Adobe Generation Is Back! 5 New Courses To Hone Your Creative Skills

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November 12, 2013

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Following the huge success of Adobe Generation last year, we’re excited to announce that it’s back for the 2013/14 academic year – and it’s even bigger than before. We’re rolling out five new free online courses for up to 50,000 students (aged 14-19) and teachers across the country, adding Video Production and Apps Design courses to the Photo Imaging, Animation and Games Design sessions that we offered last year.

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We know from our own research that there is growing demand from employers for so called ‘new creatives’ – they want a multi skilled workforce. By introducing the extra courses to Adobe Generation, we hope to support industry in creating this new workforce, and young people themselves in becoming multi-skilled, by giving them the opportunity to develop a wider range of digital design skills.

Adobe Generation is a great resource for anyone looking to expand their creative skills. Each of the five courses on offer will run over a five week period, with one live session taking place over Adobe Connect every Tuesday. During each weekly session, we, together with experts from each field, will be teaching a different creative discipline – for example, how to plot a story line of a game, or cut and edit a video into a final narrative sequence. We then set weekly tasks for students to do in between sessions so they can put those skills into practice, using a free trial of Adobe Creative Cloud.

In addition to learning practical skills, students will also be able to explore different creative careers firsthand through the help of our industry experts. This year we’ve got a raft of fantastic people lined up, including world class fashion photographer Kevin Foord and national newspaper Photo Editor Jason Brake, who will lead each session and share their own experiences of working in their chosen profession.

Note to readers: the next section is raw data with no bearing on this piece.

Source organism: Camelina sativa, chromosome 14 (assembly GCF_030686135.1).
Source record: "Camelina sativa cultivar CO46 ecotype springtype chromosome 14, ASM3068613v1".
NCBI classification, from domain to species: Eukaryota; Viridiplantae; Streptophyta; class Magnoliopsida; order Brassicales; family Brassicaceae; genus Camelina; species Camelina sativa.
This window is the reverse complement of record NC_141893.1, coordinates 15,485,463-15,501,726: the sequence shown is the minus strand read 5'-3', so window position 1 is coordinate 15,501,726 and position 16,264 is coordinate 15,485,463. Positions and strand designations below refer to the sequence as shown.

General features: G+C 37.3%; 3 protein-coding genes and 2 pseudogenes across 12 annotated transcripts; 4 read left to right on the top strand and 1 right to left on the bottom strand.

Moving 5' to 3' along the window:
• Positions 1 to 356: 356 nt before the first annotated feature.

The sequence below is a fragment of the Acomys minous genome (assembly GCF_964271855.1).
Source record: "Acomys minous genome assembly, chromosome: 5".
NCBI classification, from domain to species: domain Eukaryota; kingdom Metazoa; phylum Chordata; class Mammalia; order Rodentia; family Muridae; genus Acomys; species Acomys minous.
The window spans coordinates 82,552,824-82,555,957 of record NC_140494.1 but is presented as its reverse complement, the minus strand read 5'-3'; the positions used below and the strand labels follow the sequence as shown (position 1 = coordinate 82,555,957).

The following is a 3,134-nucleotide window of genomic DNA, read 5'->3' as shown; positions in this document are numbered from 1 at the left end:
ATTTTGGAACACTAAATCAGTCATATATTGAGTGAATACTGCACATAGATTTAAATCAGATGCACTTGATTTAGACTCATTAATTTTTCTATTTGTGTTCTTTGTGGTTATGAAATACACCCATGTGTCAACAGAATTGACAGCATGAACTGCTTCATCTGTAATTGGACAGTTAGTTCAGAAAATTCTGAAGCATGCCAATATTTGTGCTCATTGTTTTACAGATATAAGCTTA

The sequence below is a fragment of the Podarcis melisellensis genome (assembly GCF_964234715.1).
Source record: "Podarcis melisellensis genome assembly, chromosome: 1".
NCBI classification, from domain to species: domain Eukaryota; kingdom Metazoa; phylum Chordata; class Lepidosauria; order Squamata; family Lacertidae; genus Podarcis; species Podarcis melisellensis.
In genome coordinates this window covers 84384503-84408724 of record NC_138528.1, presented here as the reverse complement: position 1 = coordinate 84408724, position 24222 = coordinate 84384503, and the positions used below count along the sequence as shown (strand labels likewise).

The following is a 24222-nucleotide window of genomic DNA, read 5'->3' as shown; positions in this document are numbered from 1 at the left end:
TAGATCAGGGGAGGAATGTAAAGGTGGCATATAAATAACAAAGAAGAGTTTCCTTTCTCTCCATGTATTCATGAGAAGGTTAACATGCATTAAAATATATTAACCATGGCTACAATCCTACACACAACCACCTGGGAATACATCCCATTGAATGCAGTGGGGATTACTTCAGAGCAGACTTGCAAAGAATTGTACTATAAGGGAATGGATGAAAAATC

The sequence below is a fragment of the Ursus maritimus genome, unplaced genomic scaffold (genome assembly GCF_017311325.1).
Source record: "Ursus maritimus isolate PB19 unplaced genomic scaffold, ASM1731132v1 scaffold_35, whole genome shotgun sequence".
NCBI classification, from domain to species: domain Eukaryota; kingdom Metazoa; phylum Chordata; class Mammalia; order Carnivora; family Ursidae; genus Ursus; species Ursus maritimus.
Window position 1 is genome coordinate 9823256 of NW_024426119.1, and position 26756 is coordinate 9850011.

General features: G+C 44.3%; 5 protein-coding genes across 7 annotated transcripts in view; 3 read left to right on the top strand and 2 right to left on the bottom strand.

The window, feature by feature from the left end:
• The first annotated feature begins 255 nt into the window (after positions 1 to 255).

On completion of the course, students will be given an Adobe certificate to validate their skills and bolster their portfolio ahead of applying for university or a job. They will also be encouraged to continue their learning through the Adobe Certified Associate (ACA) – our national qualification validating entry-level skills in digital communications using Adobe tools.

Details of the new set of courses are as follows…

  • Photo Imaging – runs each Tuesday from 19th November –  17th December at 7- 8:30pm
  • Animation – runs each Tuesday from 7th January – 4th February  at 7- 8:30pm
  • Video – runs each Tuesday from 25th February – 25th March at 7- 8:30pm
  • Games Design –runs each Tuesday from 29th April – 27th May at 7- 8:30pm
  • App Design – runs each Tuesday from 10th June – 8th July at 7- 8:30pm

So what are you waiting for? Sign up today at www.adobegeneration.com and follow all the latest #AdobeGen updates on Twitter.

Today’s OFT Announcement Marks A Step In The Right Direction

ukadobe

October 22, 2013

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Mark A’Bear, Education Manager at Adobe UK responds to the news that the Office of Fair Trading plans to investigate students’ consumer rights and university competition.